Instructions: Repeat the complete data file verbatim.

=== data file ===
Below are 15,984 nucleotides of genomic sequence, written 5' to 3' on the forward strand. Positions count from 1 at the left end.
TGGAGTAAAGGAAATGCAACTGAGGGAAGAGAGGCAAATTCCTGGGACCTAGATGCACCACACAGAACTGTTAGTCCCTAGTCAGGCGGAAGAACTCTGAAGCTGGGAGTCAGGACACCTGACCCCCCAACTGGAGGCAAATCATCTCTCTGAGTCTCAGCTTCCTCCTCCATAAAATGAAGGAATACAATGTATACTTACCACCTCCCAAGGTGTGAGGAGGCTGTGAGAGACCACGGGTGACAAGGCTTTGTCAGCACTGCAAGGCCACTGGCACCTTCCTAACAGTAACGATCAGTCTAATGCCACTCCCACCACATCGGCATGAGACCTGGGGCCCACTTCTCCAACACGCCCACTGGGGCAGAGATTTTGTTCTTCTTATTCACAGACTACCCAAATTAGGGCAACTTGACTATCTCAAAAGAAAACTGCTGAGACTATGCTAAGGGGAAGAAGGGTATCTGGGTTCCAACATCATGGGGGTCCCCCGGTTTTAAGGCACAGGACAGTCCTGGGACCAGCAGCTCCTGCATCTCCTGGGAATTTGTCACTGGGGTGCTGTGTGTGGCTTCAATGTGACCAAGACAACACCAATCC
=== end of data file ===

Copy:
Below are 15,984 nucleotides of genomic sequence, written 5' to 3' on the forward strand. Positions count from 1 at the left end.
TGGAGTAAAGGAAATGCAACTGAGGGAAGAGAGGCAAATTCCTGGGACCTAGATGCACCACACAGAACTGTTAGTCCCTAGTCAGGCGGAAGAACTCTGAAGCTGGGAGTCAGGACACCTGACCCCCCAACTGGAGGCAAATCATCTCTCTGAGTCTCAGCTTCCTCCTCCATAAAATGAAGGAATACAATGTATACTTACCACCTCCCAAGGTGTGAGGAGGCTGTGAGAGACCACGGGTGACAAGGCTTTGTCAGCACTGCAAGGCCACTGGCACCTTCCTAACAGTAACGATCAGTCTAATGCCACTCCCACCACATCGGCATGAGACCTGGGGCCCACTTCTCCAACACGCCCACTGGGGCAGAGATTTTGTTCTTCTTATTCACAGACTACCCAAATTAGGGCAACTTGACTATCTCAAAAGAAAACTGCTGAGACTATGCTAAGGGGAAGAAGGGTATCTGGGTTCCAACATCATGGGGGTCCCCCGGTTTTAAGGCACAGGACAGTCCTGGGACCAGCAGCTCCTGCATCTCCTGGGAATTTGTCACTGGGGTGCTGTGTGTGGCTTCAATGTGACCAAGACAACACCAATCC